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Projects Underway


Understanding the practice of co-designing and co-producing recommendations

Over the last two decades, governments have increasingly sought to include the public in the design and development of services to ensure they are meeting the needs of individuals and communities. Concepts such as ‘co-design’ and ‘co-production’ have emerged to describe this style of collaboration.

There is some evidence in recent years of an emerging practice that seeks to bring citizens into co-designing recommendations to government. However, successful recommendation making to government is, in and of itself, a complex enterprise requiring attention to a range of issues including the construction and wording of recommendations, and knowledge of public service structures, budget, and government priorities and predisposition to implement any given recommendation.

This study will examine the process used to arrive at the recommendations arising from the OCHRE evaluation, as a case study to inform future work in this area. It will explore possible conflicts and contradictions in experience and world view in the ways Aboriginal peoples and government understand and enact the recommendation making process. Undertaken in partnership with the Anthropos Consulting Services, the study seeks to improve the quality of recommendations to increase the likelihood of successful outcomes.


Aboriginal Languages and Wellbeing in NSW

Anecdotal evidence suggests that there are many health and wellbeing benefits for Aboriginal people who speak their heritage language. This study will analyse data from the Australian Census of Population and Housing, the National Aboriginal and Torres Strait Islander Social Survey and the National Indigenous Languages Survey collections to identify connections between speaking an Aboriginal language and wellbeing in NSW. The evidence gained through the study will inform work to achieve the commitments in the Aboriginal Languages Act (2017).

The study is being undertaken in partnership with the Centre for Aboriginal Economic Policy Research at the Australian National University.


Recognising Aboriginal political communities

Critical to any transformation of the relationships between government and Aboriginal peoples in NSW, is a sound political understanding of who Aboriginal people are in NSW – what does Aboriginal polity look like here?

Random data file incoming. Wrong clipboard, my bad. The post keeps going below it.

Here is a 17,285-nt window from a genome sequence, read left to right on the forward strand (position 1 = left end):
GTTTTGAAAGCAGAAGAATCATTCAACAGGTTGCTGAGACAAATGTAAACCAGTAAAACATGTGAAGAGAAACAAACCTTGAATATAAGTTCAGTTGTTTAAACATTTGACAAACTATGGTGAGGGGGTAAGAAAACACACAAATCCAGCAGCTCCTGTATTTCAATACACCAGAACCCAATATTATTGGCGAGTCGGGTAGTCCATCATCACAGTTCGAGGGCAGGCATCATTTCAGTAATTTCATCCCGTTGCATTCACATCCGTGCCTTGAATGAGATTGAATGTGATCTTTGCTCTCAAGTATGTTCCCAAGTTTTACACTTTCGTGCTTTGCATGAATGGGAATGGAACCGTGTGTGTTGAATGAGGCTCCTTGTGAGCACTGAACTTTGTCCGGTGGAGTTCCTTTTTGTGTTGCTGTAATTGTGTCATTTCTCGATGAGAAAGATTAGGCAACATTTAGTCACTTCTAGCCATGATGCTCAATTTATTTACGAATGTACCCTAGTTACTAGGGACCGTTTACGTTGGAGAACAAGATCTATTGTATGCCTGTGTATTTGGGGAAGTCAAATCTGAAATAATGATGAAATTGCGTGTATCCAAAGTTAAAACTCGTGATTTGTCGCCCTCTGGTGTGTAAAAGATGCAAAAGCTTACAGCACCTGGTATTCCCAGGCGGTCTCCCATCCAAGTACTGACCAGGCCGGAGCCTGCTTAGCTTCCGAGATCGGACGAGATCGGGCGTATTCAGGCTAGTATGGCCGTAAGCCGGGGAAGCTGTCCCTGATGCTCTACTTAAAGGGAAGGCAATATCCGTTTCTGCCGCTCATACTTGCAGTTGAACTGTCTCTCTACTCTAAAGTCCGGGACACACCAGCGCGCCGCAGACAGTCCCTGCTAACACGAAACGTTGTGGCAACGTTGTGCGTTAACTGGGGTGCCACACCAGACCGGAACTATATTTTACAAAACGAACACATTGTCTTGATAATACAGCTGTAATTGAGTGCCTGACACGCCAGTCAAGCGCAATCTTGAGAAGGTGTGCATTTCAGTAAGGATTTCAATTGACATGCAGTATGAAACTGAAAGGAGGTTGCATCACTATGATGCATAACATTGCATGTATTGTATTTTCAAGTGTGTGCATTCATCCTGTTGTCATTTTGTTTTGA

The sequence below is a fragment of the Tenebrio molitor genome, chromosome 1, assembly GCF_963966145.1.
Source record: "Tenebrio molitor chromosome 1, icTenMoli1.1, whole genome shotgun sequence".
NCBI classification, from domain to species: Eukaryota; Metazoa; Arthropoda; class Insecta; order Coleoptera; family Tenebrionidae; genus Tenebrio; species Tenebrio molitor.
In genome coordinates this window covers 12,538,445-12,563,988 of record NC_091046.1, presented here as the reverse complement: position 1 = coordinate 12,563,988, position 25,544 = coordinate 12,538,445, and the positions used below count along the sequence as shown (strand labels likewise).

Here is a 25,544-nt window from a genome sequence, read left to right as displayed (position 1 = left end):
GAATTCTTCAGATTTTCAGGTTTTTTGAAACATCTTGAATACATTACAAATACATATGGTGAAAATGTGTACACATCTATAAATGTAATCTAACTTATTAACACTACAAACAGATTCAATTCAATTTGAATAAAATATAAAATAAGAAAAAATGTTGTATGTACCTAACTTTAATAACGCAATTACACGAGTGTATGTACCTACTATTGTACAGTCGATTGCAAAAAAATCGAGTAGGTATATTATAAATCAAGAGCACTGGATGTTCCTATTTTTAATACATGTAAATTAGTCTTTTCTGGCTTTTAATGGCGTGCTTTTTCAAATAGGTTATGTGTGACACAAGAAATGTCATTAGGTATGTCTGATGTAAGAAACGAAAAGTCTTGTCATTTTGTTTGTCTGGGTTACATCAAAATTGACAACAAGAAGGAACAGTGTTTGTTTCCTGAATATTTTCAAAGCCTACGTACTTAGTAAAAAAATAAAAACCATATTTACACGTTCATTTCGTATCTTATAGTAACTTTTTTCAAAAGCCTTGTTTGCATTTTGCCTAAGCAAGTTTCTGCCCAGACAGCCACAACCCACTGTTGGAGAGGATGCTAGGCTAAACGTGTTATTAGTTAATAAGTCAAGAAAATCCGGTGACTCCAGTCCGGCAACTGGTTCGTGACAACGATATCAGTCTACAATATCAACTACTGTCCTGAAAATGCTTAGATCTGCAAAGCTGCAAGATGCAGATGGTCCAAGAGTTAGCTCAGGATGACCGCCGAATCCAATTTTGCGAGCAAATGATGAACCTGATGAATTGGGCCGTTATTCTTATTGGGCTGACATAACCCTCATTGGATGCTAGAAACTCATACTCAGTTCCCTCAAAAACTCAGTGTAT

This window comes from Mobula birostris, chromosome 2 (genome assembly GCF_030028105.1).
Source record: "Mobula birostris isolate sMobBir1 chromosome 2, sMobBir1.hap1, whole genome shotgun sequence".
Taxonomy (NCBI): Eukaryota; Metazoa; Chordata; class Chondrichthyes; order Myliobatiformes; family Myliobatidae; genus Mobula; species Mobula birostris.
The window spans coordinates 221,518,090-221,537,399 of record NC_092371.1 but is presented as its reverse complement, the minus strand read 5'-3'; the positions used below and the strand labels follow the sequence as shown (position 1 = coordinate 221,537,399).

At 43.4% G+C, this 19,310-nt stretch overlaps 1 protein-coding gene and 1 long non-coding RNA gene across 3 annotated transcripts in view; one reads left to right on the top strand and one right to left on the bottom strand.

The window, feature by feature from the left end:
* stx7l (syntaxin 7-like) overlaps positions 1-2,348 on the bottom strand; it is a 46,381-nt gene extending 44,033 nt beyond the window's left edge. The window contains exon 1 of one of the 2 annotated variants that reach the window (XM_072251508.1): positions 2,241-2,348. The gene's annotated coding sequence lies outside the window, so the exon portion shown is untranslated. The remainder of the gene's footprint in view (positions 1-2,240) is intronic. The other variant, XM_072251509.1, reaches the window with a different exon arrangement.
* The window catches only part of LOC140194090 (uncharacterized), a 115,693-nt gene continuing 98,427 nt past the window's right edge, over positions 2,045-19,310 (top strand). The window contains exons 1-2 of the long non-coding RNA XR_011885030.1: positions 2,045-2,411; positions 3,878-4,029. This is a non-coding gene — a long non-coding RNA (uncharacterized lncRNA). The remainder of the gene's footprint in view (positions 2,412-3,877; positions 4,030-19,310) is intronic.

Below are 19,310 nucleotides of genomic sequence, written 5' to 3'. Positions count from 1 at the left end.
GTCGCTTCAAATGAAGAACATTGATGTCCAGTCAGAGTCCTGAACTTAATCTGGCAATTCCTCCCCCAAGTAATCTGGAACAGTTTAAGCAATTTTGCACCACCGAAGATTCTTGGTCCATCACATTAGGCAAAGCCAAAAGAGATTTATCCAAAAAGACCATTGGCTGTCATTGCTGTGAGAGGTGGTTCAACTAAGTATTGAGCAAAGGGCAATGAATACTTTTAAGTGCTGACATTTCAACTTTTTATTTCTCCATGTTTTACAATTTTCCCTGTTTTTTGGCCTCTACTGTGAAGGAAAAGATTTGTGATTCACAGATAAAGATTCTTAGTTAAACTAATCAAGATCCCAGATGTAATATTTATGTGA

This desktop review will examine the features of the Aboriginal polity in NSW describing the peak advocacy groups, advisory groups, corporations, committees and joint management groups in four locations in NSW. It will explore the features of each of the groups including its history, the length of time the group has operated, its focus, funding, role, how the group currently relates to others and to various levels of government and its legal framework.

The study is being undertaken in partnership with the University of Technology, Sydney.


Towards fair and positive media representation of Aboriginal peoples in NSW

Media representation of Aboriginal peoples in NSW greatly influences public policy and the capacity to transform the relationships between Aboriginal peoples and government. Through standard forms of story-telling that are legitimised through recurrent use, media is both shaped by and reinforces deeper narratives, values and beliefs about Aboriginal peoples.

Historically, the prevalent media discourse around Aboriginal peoples has been overwhelmingly negative, with even the best-intentioned representations typically devaluing the humanity and agency of Aboriginal peoples.

This study examines key national and NSW media events over the last five decades with high relevance for transforming Aboriginal-government relationships in NSW. In doing so it aims to develop an account of the ways media narratives in NSW capture and communicate the participation of Aboriginal communities with public policy affecting their interests. It tests to what extent stories in the media acknowledge and support the participation by Aboriginal people in the decisions that affect them. Further, it seeks to identify opportunities in media environments that could increase the capacity of both communities and governments to contribute to fair outcomes in agreement making and a new narrative based on mutual respect and accountability.

The study is being undertaken in partnership with the University of Technology, Sydney.


Approaches to developing cultural capability

A longstanding practice barrier to achieving positive change in the relationship between Aboriginal communities and the NSW Government is the cultural capability of NSW public service employees. Several programs are in use in NSW to increase this capability with considerable variation in the approach taken and the material covered. With reference to two approaches to developing cultural capability, this explorative study will examine the similarities and differences in the perspectives of NSW public service employees and Aboriginal people about what constitutes culturally sensitive and appropriate practice. The study will be undertaken in partnership with the National Centre for Cultural Competence at The University of Sydney.


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